We now cross the chancel to the tomb of yet another Henry Sacheverell, son of the man whose tomb has just occupied our attention. This man willed a sum of £40 for a tomb for himself. This Henry was the last Sacheverell of Ratcliffe. His three wives are shown in an attitude of prayer, whilst his effigy alone occupies the mensa or slab. The charming simplicity of the group of his three little children is worthy of notice, and it will be observed that two are represented in their grave clothes. The squire died on 17th January, 1625. His sister married a Hutchinson of Owthorpe. Notts., and, failing any male Sacheverell issue, the inheritance passed to her son, Sir Thomas Hutchinson, who "out of tenderness to his cousin Eleanor," daughter of this Henry Sacheverell, agreed to divide it with her. This Eleanor married firstly Roger Colcunbell, and to their issue this moiety of the property passed, whilst the other moiety was sold by Sir Thomas Hutchinson's son to Alderman Ireton, brother of the general,—"the great instrument in the unhappy wars," as Dr. Thoroton terms him.
The first baptism recorded in the register here is that of this Eleanor Sacheverell, under date 29th May, 1597. She married, as her second husband, William Hasard, her servant, whom Dr. Thoroton tells us "proved a good Husband to her, and a kind and careful Father to her Children." She died on 17th September, 1664, and was buried on 19th.
The arms of Sacheverell are—Argent, on a saltire azure, five water bougets or. Crest—A goat statant or passant.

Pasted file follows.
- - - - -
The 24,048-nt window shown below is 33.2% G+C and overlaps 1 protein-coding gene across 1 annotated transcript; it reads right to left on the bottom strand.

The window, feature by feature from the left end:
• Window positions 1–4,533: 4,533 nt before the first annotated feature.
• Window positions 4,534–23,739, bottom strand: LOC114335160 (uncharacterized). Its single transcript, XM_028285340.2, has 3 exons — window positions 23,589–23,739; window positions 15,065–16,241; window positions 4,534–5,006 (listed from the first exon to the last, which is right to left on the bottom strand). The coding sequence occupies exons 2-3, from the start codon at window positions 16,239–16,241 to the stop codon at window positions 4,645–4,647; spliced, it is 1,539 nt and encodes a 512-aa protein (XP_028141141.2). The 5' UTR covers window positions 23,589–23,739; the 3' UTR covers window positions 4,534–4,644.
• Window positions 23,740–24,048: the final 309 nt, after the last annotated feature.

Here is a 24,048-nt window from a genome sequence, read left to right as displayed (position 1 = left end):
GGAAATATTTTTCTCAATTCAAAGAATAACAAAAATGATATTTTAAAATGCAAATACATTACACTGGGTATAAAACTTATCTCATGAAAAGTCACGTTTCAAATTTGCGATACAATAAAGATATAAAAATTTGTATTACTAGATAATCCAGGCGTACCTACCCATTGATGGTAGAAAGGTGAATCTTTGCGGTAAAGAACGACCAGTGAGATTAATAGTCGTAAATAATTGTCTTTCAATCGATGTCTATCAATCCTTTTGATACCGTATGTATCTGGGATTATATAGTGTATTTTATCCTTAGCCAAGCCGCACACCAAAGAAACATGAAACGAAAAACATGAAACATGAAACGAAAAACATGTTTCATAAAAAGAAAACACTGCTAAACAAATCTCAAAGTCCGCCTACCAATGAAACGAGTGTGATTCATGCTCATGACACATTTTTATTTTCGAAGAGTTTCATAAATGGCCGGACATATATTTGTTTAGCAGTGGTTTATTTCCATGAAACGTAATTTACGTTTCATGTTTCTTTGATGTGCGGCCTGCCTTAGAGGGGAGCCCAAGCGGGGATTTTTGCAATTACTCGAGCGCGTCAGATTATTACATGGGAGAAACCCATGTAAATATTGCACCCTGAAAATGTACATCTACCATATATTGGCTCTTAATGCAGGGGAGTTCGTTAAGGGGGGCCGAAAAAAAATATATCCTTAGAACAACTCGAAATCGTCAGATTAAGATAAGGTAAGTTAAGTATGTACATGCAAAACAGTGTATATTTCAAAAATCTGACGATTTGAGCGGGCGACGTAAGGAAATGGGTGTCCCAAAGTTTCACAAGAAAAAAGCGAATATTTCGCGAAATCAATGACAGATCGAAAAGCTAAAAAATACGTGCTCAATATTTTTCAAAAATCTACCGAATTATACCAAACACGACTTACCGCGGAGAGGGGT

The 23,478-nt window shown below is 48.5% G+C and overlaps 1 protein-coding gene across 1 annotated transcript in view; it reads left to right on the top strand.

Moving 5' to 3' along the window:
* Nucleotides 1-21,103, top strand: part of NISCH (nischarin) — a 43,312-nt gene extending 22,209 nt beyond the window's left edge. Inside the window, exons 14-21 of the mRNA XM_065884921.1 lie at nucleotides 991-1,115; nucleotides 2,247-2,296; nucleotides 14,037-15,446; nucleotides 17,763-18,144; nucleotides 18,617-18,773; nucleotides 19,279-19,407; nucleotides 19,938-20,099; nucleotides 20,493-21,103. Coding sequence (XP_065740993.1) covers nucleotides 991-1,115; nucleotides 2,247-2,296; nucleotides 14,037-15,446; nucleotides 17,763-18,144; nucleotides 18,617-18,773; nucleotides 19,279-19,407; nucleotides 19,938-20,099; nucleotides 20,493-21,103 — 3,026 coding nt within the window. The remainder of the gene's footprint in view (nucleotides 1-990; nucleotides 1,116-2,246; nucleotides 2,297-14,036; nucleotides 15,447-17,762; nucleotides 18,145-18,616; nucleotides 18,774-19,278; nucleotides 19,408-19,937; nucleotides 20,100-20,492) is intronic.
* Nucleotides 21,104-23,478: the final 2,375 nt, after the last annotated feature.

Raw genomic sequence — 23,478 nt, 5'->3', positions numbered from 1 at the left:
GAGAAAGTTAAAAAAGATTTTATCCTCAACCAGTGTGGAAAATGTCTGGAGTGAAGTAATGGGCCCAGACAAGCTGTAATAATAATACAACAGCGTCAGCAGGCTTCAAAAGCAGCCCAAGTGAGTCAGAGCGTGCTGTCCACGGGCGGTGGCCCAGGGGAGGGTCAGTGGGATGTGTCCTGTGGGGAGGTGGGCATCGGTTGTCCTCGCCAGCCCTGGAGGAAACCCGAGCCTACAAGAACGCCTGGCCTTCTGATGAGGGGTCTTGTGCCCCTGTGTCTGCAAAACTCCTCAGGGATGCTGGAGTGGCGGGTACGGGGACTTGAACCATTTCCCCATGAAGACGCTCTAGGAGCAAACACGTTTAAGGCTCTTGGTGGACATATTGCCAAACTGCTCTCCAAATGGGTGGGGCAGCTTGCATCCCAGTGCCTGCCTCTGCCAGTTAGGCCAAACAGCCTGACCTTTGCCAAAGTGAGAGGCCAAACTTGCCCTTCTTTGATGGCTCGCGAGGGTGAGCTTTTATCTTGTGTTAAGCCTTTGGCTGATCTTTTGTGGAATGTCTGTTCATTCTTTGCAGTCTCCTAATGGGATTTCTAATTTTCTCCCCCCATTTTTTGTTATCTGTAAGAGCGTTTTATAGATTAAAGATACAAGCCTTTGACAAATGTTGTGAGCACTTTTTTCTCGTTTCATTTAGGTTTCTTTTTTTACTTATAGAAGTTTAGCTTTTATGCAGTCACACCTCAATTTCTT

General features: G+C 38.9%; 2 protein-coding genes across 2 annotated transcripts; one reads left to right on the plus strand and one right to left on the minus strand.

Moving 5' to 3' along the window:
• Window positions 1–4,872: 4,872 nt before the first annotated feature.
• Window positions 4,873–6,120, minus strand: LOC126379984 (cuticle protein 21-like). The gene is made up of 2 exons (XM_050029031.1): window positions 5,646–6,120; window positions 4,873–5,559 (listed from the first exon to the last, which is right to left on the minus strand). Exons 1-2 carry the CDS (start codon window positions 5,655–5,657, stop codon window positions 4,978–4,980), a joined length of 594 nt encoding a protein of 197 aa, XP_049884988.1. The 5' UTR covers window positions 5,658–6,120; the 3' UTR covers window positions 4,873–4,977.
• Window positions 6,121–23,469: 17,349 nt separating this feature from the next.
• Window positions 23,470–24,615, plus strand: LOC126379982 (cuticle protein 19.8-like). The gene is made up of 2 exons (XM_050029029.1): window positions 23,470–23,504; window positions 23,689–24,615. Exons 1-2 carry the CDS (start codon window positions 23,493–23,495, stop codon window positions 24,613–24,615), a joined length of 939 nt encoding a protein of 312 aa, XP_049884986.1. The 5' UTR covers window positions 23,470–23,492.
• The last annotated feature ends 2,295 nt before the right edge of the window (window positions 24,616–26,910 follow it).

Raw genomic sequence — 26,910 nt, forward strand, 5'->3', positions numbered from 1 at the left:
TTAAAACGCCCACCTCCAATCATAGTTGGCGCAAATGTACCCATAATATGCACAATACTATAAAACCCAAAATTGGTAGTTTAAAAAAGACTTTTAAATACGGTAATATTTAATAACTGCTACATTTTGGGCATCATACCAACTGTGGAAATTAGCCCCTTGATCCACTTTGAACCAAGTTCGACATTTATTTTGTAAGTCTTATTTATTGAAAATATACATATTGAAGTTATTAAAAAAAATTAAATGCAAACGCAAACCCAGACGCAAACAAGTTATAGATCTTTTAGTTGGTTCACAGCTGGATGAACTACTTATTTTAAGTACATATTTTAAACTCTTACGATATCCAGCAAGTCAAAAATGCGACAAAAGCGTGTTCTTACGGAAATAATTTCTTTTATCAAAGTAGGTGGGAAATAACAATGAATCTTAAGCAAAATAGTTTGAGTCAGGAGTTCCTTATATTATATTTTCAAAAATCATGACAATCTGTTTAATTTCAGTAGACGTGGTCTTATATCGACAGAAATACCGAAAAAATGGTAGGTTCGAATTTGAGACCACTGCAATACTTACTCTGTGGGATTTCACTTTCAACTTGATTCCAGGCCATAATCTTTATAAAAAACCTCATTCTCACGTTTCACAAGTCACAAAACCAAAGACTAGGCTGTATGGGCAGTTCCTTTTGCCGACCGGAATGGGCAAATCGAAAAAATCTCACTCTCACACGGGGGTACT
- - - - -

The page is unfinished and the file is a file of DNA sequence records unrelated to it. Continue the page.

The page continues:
Mr. Gill called my attention to the words in Shakespeare (Henry VIII., act ii., scene 3), "the capacity of your soft cheverel conscience: "in Chambers' Dictionary cheverel is said to be, "soft flexible leather made of a kid skin." Can this be the origin of the name Sacheverell and their family crest the goat ?
A family of Deverill for many years were farmers in this neighbourhood; it is said that they were retainers of the Sacheverells, and their name was a corruption of De Sacheverell.
The alabaster period extended from early in the 14th till the middle of the 17th century, so that the tombs of that material in this church were executed during the latter part of that period; the quarries that yielded the best material began to give out about the year 1650.
The name of Sacheverell still appears among the Christian names of several of the Derbyshire families. Let us hope that some who claim the right to thus use the name may see that these fine tombs are not permitted to deteriorate.
After Ratcliffe-on-Soar came Kegworth, and here tea was provided about 4 p.m. on the lawn of the Station Hotel. At 4.30 a start was made for Sutton Bonington, where the churches of St. Michael and St. Anne were visited. Some of the members and their friends also went on to Repton Grange (The Hobgoblin), interesting for its 14th and 15th century remains. The following paper was read at St. Michael's Church by the rector, the Rev. R. O. Yearsley, after which a pleasant drive to Loughborough and a return journey by train to Nottingham brought a most enjoyable day to a close.